A better choice in the situation you've described than the brass-based Krocs might be the 2 oz or 3 oz stainless steel Original Gator spoons. SS has about 90% of the density of brass, so the Gators should run significantly more shallow than the Krocs at the same retrieve speed. I expect they would be another good tool for working your spot! However, I would also expect them to be somewhat less stable in fast current, due to their greater surface areas relative to their masses.

 

A key to fishing metals is to find the lure's point of mechanical resonance, that speed where the lure has the most action relative to the rate of retrieve. At that point, the lure's combined forward motion and side-to-side wobbling motion will sweep out the maximum area per second, which will result in the greatest amount of lift and action relative to the retrieve speed. This is the operating point that I've found is most appealing to fish, that point of maximum action and bouyancy with the slowest practical forward motion. Much like pencil poppers!

 

The significant speed when fishing any metal is the lure's speed relative to the water around it. That is what will determine the specific retrieve speed that will put the metal near its point of mechanical resonance. You need to feel for this operating point by slightly varying the retrieve speed and feeling when the metal generates the most resistance relative to the retrieve speed. It requires practice on every cast to find the metal's best operating point and to stay in that narrow range through the varying currents.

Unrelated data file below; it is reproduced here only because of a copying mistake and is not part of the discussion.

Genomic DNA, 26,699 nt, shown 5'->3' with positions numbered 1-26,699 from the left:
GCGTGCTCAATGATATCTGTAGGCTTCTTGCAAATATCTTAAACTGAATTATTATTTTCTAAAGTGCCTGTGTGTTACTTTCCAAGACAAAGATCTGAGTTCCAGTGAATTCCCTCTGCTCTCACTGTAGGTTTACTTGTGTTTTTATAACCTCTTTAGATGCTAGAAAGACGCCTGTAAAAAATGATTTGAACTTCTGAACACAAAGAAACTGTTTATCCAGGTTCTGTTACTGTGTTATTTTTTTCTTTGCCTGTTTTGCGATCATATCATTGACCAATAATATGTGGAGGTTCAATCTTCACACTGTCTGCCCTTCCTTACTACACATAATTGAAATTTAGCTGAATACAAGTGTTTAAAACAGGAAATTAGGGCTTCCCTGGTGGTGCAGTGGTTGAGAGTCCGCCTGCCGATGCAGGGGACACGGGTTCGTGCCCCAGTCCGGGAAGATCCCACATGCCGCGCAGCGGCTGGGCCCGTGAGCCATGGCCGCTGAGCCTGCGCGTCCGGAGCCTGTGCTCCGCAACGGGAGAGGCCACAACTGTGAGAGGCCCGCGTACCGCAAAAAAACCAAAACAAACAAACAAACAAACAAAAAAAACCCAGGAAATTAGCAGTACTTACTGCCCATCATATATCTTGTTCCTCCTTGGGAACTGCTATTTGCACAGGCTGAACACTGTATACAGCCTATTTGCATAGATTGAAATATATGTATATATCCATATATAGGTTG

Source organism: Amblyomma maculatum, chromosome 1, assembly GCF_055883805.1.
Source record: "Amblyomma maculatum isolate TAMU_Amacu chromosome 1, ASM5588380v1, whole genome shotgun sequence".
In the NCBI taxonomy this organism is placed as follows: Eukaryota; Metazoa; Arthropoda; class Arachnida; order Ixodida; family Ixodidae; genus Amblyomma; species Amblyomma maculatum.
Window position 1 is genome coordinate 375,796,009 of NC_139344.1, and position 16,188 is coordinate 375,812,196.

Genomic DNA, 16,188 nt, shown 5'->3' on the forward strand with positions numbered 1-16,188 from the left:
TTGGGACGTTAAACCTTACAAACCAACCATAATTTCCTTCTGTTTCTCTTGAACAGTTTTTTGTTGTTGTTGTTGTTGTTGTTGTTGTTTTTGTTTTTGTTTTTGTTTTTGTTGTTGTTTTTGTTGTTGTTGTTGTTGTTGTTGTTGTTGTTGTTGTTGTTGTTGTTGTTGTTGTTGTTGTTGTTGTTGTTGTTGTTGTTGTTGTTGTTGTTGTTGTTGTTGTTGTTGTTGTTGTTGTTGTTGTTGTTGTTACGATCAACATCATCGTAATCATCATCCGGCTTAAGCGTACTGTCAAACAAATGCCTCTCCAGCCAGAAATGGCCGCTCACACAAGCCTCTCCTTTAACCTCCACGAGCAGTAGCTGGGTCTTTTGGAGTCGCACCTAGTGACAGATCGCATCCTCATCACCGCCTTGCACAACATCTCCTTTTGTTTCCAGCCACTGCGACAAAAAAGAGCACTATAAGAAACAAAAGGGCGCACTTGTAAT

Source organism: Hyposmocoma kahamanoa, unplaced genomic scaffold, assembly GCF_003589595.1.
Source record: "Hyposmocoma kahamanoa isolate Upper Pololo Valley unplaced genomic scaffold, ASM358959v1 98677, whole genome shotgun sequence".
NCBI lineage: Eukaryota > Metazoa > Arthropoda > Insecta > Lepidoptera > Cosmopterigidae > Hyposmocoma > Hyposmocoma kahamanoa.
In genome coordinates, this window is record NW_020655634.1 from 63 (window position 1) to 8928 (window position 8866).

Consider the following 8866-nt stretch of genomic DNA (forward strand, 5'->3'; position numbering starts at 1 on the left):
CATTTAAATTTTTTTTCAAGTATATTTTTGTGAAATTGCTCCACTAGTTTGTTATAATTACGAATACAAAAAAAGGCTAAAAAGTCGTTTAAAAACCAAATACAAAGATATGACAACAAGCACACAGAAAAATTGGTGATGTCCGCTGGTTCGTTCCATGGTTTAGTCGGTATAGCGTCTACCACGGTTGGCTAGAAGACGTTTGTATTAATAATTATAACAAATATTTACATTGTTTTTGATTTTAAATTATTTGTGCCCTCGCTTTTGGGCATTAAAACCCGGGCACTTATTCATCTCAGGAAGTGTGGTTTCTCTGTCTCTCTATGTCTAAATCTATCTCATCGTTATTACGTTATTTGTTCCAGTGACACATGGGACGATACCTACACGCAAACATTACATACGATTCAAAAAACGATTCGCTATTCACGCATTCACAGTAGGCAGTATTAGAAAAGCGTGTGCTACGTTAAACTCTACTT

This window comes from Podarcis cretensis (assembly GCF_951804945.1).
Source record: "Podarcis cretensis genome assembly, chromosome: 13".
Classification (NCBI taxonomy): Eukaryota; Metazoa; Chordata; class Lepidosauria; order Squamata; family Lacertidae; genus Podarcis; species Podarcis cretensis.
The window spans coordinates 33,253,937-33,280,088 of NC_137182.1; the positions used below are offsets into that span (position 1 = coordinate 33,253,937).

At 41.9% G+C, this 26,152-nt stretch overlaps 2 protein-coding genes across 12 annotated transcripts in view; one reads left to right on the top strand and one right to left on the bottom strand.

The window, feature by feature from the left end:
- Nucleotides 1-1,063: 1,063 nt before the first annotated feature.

I heart.gif striper fishing with spoons and tins! smile.gif

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Alot of great info here as was already mentioned by several of you. I mostly fish the sandy beaches of southern NJ and having a wide array of wood, plastics, rubber artificials.....i almost exclusively end up predominately using metals, tins !! It seems like the wave action and terrain that is offered down here is well suited for metals. Not to mention the ease of carrying a wide array of shapes and sizes for the amount of beach walking and tossing helps out the arms and shoulders for hours and hours....

 

Question....Does anyone else have and experience the same sandy beach outlay ? What kind of metals, tins do you use and for what species and situations ? Some of my best presentations in additons to feathers and bucktails dressings are the single trailer hooks with a wide variety of rubber....different colors of curly tails, small Fin-S, worms.....just so much that can be attahced to a metal/tin-----not to mention a GREAT "truck driver" for the teaser application. Anybody else have the same experiences ? Please, can you tell me some of your successful catches with them ?

 

Thanks again for what is a great informational piece that all of us can and are using.......

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Expanding my metal arsinal, I caught my first fish (A KEEPER TOO) on a DD with a feathered single hook.

 

Lots of small thin bait around.

 

Casts very well with a nice wiggle.

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View PostExpanding my metal arsinal, I caught my first fish (A KEEPER TOO) on a DD with a feathered single hook.

 

 

Lots of small thin bait around.

 

 

Casts very well with a nice wiggle.

 

PJ Pojee has that same tight wiggle.

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Bump

 

I have had success on kast masters and deadly dicks.Cast them out as far as you can and give a nice slow retrieve.But I like to let it sink to the bottom and let it sink for a second.Then give is a hard yank.I got a ton of fish doing this in the past years.i like to dress em with one of my single side wash hooks I tied up my self.I like to jig a crippled hering with a teazer tied on to my swivel that connects my mail line to my clip.

 

tight lines